Duty to Investigate Workplace Harassment

In Zambito v LIUNA Local 183, 2015 HRTO 605, the Human Rights Tribunal of Ontario considered whether an employer met its obligations under the Human Rights Code to investigate and respond to an employee complaint that he had been harassed at work.

Giovanni Zambito was a union organizer for the respondents, LIUNA Local 183. Mr. Zambito is of Sicilian Italian descent and he complained that his co-worker, Mario Oliveira, made insulting and inappropriate comments about Sicilians. Mr. Oliveira, however, alleged that Mr. Zambito had made negative comments about his Portuguese heritage and his response was not intended to offend. The employer assigned in-house counsel, who was not familiar with either man, to investigate the complaint. The investigator conducted interviews with several other employees over the course of two weeks and determined that both individuals had behaviour inappropriately nad made offensive comments.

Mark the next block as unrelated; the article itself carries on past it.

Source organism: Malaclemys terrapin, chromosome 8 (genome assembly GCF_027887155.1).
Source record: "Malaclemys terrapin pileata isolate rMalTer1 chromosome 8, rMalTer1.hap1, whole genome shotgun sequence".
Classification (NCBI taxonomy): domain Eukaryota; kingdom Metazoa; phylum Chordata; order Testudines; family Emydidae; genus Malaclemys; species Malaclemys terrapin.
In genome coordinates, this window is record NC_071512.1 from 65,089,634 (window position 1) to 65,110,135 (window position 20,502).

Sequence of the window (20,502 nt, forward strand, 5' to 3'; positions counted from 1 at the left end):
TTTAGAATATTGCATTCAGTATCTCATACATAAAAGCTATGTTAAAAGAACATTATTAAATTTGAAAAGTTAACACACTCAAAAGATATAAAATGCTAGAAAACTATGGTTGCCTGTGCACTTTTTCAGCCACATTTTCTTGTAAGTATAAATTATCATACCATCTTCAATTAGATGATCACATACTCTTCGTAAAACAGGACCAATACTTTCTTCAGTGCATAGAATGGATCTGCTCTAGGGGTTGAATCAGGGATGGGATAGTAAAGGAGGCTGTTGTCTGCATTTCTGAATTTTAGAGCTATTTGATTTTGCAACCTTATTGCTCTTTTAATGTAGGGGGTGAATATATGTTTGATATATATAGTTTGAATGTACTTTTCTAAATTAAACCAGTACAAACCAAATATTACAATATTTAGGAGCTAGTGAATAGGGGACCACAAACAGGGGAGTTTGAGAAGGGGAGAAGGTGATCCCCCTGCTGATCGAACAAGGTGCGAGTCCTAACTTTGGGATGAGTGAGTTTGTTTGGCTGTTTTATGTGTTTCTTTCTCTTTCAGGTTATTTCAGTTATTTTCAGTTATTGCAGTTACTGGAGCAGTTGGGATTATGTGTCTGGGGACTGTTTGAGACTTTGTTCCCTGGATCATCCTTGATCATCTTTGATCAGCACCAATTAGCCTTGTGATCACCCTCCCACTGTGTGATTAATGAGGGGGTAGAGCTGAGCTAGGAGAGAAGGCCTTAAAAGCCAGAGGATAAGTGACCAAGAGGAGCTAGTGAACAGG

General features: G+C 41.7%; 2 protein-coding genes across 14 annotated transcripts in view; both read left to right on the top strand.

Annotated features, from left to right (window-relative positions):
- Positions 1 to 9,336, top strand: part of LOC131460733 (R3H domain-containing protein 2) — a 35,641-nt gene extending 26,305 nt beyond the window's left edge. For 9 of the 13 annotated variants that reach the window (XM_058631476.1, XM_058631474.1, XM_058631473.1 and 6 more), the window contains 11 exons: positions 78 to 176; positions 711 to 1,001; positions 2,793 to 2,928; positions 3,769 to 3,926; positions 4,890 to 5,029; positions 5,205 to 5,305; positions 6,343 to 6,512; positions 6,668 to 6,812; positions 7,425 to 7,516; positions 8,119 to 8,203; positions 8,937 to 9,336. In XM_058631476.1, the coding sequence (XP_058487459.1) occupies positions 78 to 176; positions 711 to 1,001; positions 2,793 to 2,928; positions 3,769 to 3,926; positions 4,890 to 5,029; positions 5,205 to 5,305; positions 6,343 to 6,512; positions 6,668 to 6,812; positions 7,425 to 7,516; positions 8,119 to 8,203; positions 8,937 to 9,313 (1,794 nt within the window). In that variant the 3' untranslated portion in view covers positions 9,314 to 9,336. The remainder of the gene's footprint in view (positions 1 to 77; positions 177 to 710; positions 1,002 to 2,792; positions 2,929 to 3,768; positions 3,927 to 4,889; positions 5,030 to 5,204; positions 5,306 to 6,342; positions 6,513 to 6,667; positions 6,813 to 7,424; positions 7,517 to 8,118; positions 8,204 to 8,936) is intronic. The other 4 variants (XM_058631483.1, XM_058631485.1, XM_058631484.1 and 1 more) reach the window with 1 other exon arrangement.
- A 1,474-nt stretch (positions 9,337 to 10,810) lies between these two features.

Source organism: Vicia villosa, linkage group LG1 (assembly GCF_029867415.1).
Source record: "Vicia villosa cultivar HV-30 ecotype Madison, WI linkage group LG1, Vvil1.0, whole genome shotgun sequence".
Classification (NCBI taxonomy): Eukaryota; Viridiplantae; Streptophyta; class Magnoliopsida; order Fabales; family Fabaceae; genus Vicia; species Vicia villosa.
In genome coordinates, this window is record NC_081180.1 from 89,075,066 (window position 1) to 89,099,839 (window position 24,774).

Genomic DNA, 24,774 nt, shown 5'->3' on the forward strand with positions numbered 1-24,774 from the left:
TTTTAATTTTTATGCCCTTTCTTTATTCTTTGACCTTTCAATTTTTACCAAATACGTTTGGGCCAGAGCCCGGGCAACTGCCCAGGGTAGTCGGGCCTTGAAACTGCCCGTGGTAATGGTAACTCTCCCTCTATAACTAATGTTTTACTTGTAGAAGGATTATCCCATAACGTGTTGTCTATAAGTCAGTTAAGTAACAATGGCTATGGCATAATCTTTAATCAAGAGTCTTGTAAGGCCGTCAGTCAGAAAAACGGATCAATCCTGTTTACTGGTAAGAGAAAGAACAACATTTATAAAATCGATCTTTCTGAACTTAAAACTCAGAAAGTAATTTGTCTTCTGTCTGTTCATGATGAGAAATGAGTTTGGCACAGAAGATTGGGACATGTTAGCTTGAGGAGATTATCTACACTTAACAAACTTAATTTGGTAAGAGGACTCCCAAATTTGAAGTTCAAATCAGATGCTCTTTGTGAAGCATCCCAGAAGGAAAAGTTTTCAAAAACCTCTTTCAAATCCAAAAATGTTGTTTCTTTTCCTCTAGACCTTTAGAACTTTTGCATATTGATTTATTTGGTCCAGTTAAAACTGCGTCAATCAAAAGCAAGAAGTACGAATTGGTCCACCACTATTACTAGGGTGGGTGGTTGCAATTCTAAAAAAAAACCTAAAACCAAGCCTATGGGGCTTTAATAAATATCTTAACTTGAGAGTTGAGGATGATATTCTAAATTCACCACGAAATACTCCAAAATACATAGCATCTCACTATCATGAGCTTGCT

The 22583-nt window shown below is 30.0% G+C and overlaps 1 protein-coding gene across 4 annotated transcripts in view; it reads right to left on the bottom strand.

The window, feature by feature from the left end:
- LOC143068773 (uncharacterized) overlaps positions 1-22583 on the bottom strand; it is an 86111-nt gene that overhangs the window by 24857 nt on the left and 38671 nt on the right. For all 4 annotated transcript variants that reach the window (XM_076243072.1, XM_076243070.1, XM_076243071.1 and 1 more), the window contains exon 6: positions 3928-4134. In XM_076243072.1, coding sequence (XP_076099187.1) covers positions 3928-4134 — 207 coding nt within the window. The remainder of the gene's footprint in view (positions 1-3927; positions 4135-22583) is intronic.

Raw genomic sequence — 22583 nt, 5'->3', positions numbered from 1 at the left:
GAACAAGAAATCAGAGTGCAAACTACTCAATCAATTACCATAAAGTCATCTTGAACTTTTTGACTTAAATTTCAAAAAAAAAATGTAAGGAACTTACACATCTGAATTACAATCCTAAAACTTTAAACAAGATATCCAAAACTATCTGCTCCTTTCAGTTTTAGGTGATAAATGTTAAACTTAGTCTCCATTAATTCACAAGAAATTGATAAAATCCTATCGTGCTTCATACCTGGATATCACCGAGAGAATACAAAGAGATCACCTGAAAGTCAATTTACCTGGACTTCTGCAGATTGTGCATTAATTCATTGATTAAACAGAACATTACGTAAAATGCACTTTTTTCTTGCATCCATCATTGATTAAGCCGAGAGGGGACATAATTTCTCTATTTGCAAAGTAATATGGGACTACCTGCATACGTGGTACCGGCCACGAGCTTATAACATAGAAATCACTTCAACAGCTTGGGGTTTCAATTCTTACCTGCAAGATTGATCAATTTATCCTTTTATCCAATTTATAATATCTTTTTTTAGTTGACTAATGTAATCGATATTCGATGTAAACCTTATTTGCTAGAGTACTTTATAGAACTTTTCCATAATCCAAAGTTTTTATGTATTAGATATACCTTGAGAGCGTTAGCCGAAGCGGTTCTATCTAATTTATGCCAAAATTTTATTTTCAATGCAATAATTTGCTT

After the investigation was complete, the employer met with Mr. Zambito and Mr. Oliveira separately and gave them both verbal warnings before having them meet together and reconcile. Several months later, Mr. Zambito was dismissed for unrelated reasons, at which point he filed a complaint stating that his employer had failed to take reasonable steps to address his harassment.

The Tribunal applied a three-part test to the steps taken by the employer in investigating the harassment claim:

  1. Awareness of issues of discrimination/harassment, policy, complaint mechanism and training.
  2. Post-complaint: seriousness, promptness, taking care of its employee, investigation and action.
  3. Resolution of the complaint (including providing the Complainant with a health work environment) and communication.

The Tribunal found that the employer met all three parts of the test and took reasonable steps overall to respond to and address the applicant’s complaint and therefore did not violate Mr. Zambito’s rights under the Code.  The Tribunal dismissed the application.

To find out more about workplace harassment, contact employment lawyer Peter McSherry online or at 519-821-5465.

To read the full decision click here.